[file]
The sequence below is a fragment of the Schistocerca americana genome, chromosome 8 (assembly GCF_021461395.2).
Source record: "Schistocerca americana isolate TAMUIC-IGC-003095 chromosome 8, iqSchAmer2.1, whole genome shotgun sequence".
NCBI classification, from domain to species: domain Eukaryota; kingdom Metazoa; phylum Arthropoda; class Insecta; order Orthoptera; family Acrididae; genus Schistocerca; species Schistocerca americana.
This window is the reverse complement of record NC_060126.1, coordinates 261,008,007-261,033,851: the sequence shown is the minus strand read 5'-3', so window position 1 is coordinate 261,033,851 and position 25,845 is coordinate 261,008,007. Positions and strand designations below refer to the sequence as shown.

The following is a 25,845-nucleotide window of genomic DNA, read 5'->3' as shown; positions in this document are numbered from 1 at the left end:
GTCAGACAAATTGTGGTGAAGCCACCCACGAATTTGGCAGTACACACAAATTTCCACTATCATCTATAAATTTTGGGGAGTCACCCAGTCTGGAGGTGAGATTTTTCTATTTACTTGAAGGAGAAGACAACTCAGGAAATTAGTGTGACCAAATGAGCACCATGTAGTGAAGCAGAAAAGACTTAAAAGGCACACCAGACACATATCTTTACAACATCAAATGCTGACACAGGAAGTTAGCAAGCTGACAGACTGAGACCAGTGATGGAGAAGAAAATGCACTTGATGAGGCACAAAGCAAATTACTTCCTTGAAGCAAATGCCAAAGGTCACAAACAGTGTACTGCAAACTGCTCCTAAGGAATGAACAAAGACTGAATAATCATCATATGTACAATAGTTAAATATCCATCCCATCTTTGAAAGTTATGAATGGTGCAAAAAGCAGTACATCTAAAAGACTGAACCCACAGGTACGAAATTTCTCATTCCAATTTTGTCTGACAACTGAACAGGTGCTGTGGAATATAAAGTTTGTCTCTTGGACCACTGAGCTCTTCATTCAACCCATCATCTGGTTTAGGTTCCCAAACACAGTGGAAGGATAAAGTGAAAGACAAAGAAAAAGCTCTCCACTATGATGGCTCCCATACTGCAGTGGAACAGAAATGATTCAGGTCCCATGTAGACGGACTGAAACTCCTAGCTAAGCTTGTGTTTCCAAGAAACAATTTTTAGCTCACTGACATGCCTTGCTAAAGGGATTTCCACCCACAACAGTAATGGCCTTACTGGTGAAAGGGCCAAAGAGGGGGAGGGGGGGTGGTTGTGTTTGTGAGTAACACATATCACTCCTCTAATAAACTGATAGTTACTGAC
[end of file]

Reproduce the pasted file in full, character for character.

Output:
The sequence below is a fragment of the Schistocerca americana genome, chromosome 8 (assembly GCF_021461395.2).
Source record: "Schistocerca americana isolate TAMUIC-IGC-003095 chromosome 8, iqSchAmer2.1, whole genome shotgun sequence".
NCBI classification, from domain to species: domain Eukaryota; kingdom Metazoa; phylum Arthropoda; class Insecta; order Orthoptera; family Acrididae; genus Schistocerca; species Schistocerca americana.
This window is the reverse complement of record NC_060126.1, coordinates 261,008,007-261,033,851: the sequence shown is the minus strand read 5'-3', so window position 1 is coordinate 261,033,851 and position 25,845 is coordinate 261,008,007. Positions and strand designations below refer to the sequence as shown.

The following is a 25,845-nucleotide window of genomic DNA, read 5'->3' as shown; positions in this document are numbered from 1 at the left end:
GTCAGACAAATTGTGGTGAAGCCACCCACGAATTTGGCAGTACACACAAATTTCCACTATCATCTATAAATTTTGGGGAGTCACCCAGTCTGGAGGTGAGATTTTTCTATTTACTTGAAGGAGAAGACAACTCAGGAAATTAGTGTGACCAAATGAGCACCATGTAGTGAAGCAGAAAAGACTTAAAAGGCACACCAGACACATATCTTTACAACATCAAATGCTGACACAGGAAGTTAGCAAGCTGACAGACTGAGACCAGTGATGGAGAAGAAAATGCACTTGATGAGGCACAAAGCAAATTACTTCCTTGAAGCAAATGCCAAAGGTCACAAACAGTGTACTGCAAACTGCTCCTAAGGAATGAACAAAGACTGAATAATCATCATATGTACAATAGTTAAATATCCATCCCATCTTTGAAAGTTATGAATGGTGCAAAAAGCAGTACATCTAAAAGACTGAACCCACAGGTACGAAATTTCTCATTCCAATTTTGTCTGACAACTGAACAGGTGCTGTGGAATATAAAGTTTGTCTCTTGGACCACTGAGCTCTTCATTCAACCCATCATCTGGTTTAGGTTCCCAAACACAGTGGAAGGATAAAGTGAAAGACAAAGAAAAAGCTCTCCACTATGATGGCTCCCATACTGCAGTGGAACAGAAATGATTCAGGTCCCATGTAGACGGACTGAAACTCCTAGCTAAGCTTGTGTTTCCAAGAAACAATTTTTAGCTCACTGACATGCCTTGCTAAAGGGATTTCCACCCACAACAGTAATGGCCTTACTGGTGAAAGGGCCAAAGAGGGGGAGGGGGGGTGGTTGTGTTTGTGAGTAACACATATCACTCCTCTAATAAACTGATAGTTACTGAC